Last week as members of the North Carolina House of Representatives and State Senate met to discuss the two legislative body’s budget proposals, the senators in that meeting became so outraged they stood and left the meeting.
Members of the House dared have professional educators come in to discuss their concerns regarding the state budget.
Imagine that — House members had the gall to turn to professional educators. You know, the people working with kids every day in a classroom environment, the ones responsible for attempting to run school systems on the budget being discussed.
And the Senate’s response? They stood and walked out in a huff.
The incident occurred on Wednesday, during a public budget negotiation between members of the two legislative bodies. The senators appointed to the negotiations were angry over some perceived rules infraction by the House, so they stormed out. Not to mention the fact that this was simply rude to the school officials brought in to speak, it was also indicative of one of the chief problems in politics today.
No one gives a rip about what anyone else is saying.
Three decades ago many media outlets had some fund reporting on the strange relationship, possibly even friendship, that developed between then Speaker of the U.S. House of Representative Tip O’Neil and President Ronald Reagan.
O’Neil, a Democrat, was as left-wing as they come, and ruled the House with an iron fist. His word was law in that legislative body, and love him or hate him, he was effective at his job. Some argued O’Neil may have, for a time, been the most powerful man in Washington.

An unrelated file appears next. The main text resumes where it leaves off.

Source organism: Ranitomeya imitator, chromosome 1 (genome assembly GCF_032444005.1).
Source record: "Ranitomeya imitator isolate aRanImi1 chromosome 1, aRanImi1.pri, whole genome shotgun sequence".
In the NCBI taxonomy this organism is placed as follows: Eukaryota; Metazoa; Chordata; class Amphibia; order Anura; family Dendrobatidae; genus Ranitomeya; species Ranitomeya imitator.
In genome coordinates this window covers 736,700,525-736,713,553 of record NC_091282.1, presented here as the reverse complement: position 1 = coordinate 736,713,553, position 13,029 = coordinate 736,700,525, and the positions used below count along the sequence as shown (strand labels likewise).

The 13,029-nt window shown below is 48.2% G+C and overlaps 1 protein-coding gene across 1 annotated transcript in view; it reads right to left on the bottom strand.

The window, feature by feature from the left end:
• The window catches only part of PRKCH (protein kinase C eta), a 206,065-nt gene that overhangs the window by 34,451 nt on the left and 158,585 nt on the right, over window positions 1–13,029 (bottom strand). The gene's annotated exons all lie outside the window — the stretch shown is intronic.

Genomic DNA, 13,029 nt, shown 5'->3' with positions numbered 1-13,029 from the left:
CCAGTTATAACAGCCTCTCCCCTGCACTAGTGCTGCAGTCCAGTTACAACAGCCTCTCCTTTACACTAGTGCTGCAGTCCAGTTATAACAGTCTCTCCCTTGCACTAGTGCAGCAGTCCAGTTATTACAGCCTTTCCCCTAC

Reagan, of course, is the man everyone in the GOP seems to claim to want to be. Moderates, Tea Partiers, and everyone in between claim to be the new Reagan, staking out their territory in the party by invoking Reagan’s name. He was the great Republican hope, the conservatives’ answer to years of liberal control of Washington.
Whether you like his politics or not, he was an effective leader who knew how to get what he wanted, who could, and did, bring about significant change.
One would think, with such powerful forces on opposite ends of the political spectrum, nothing would have ever gotten done in Washington, that the term gridlock would have been the best descriptor of such an era.
That’s not the case. O’Neil and Reagan never really changed much in their political views, but they did realize that sometimes compromise is how effective governing is achieved. They understood that no one gets everything they want, that those on the other side can be honorable, earnest individuals whose positions should be respected.
Fast forward to today. The Tea Party movement seems largely filled with individuals who seem to want their belief system — religious, business, politics, everything — imposed on everyone. They are right and the rest of the world is wrong, and using anything, even inaccuracies or “facts” that aren’t really facts to support their world view is just fine.
Those on the left? They often resort to their own half-truths or inaccurate “facts” to support their claims. Liberals too often seem to believe they are the only individuals gifted with higher reasoning ability, that anyone who disagrees with them is simply ignorant or stupid.
Neither side seems to be willing to find any common ground — it’s their way or the highway.
Last week we saw that taken to an extreme with the state budget deliberations. Both the state senate and the house is controlled by Republicans — individuals with the same basic belief system, yet even then we have elected officials treating constituents rudely to make some penny ante political point that no one outside their little world understands or even cares about.
Everyone wants their way, with no compromise, no give-and-take, and as a result our national and federal governments sit, gridlocked, as ineffective and non-representative as any time in recent history.